FDR wasn't much interested in financial matters and he turned it all over to his team headed by Treasury Secretary Will Woodin, a Republican business executive who came out of the railway rolling-stock manufacturing business. It is remarkable what a great job they did, restoring confidence in banks in a few weeks, performing stress tests on each bank via Treasury auditors before it was reopened (some were not), producing $2 billion in new currency notes by working the Bureau of Engraving and Printing overtime and filming the trucks going out to different cities so that the public could see in their movie theaters that cash was on the way.

Most important, in 1933 FDR's team - with Senator Carter Glass and Rep. Henry Steagall - created a Federal Deposit Insurance Corporation to insure bank deposits and, in return for this gift to the commercial banks, a system for protecting taxpayers from the risk that shadow-banking foxes might speculate with insured deposits. Amazingly, the system worked pretty well for 70 years despite the constant chipping away at the protected henhouse of insured commercial banks by the financial foxes who wanted access to insured (and therefore risk-blind and cheap) deposits.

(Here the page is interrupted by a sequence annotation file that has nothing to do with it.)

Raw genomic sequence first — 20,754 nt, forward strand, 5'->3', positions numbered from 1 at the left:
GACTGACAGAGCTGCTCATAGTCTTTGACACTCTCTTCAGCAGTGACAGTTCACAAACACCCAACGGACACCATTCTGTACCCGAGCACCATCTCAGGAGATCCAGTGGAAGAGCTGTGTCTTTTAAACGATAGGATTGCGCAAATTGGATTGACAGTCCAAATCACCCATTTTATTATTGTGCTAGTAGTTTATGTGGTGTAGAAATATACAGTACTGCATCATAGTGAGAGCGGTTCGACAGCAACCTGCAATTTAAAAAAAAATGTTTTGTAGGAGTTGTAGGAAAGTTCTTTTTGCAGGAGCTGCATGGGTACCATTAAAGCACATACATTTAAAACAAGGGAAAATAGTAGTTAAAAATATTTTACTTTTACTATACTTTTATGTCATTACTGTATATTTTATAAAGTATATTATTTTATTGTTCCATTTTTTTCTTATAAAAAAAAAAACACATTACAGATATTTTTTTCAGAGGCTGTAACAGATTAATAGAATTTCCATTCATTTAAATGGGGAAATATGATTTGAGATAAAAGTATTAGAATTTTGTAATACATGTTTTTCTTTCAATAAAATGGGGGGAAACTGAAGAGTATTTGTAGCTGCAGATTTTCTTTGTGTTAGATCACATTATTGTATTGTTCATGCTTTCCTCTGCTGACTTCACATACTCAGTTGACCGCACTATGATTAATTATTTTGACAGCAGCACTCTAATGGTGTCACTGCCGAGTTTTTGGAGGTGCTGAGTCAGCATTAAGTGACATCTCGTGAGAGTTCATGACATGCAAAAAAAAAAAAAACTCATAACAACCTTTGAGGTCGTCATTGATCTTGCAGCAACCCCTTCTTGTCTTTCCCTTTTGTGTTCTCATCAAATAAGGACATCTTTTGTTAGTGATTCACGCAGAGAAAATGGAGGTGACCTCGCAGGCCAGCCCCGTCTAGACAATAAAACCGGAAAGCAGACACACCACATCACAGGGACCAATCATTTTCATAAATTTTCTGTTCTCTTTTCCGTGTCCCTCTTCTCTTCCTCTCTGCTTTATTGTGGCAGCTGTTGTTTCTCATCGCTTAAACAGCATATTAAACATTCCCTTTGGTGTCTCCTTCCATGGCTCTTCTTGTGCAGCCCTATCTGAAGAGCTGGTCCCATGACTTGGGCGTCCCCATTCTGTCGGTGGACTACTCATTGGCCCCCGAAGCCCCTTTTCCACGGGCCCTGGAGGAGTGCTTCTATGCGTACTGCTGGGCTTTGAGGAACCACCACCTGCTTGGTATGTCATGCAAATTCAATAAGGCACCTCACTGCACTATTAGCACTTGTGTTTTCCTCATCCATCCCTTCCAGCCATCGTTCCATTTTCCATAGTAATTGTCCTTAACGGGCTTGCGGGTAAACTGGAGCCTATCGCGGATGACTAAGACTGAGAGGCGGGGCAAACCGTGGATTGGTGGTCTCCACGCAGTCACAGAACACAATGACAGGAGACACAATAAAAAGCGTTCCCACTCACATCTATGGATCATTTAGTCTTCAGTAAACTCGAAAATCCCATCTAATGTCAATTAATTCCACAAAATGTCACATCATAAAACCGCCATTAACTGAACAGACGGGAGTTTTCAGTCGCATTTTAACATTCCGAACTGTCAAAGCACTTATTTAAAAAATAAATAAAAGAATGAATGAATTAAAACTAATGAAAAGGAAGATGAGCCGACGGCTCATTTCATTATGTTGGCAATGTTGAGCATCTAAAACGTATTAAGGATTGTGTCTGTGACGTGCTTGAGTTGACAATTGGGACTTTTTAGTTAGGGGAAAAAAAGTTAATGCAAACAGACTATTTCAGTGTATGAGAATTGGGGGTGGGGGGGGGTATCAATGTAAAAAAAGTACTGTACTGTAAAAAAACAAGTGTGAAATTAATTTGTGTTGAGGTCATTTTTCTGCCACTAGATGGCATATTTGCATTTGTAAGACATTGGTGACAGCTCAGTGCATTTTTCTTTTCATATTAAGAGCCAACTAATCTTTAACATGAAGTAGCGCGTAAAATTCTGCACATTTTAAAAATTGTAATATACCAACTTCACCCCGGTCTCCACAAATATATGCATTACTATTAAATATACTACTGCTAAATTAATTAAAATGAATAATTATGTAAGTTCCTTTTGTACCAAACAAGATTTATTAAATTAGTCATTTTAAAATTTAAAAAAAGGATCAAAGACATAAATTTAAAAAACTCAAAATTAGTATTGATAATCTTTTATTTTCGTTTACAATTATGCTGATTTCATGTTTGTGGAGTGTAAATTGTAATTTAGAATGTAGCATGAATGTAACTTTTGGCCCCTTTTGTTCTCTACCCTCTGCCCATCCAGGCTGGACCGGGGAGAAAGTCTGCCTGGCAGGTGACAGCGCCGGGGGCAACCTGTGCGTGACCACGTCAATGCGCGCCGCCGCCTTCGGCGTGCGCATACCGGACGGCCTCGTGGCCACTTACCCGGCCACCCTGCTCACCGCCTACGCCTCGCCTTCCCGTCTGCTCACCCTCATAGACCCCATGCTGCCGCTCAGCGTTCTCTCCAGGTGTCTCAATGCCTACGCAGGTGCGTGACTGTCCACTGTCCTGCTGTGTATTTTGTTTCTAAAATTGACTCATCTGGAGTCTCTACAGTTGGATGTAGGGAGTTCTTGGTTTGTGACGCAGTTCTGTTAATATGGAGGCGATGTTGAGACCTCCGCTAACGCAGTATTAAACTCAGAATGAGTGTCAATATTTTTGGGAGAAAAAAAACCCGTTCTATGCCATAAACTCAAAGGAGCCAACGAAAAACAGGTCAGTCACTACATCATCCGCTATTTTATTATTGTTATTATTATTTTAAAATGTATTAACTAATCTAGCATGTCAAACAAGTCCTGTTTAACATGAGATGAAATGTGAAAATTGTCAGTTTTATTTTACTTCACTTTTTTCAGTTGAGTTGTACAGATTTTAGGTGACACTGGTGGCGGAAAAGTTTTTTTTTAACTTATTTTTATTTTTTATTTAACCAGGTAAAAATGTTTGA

When the market fundamentalists get to meet their makers and they ask God why She didn't warn them about the possibility of a global financial meltdown of the scale of 2008, I can imagine the reply: "What do you mean? I gave you the Savings and Loan Disaster, Long-Term Capital Management, Enron, Global Crossing, WorldCom... None so blind as will not see."

Friday, December 12, 2014

JOBS | "Nonemployment"

Data before the 1960s show the importance of women
 entering the workforce in far greater numbers. Fewer men
have worked since then. The departure from the workforce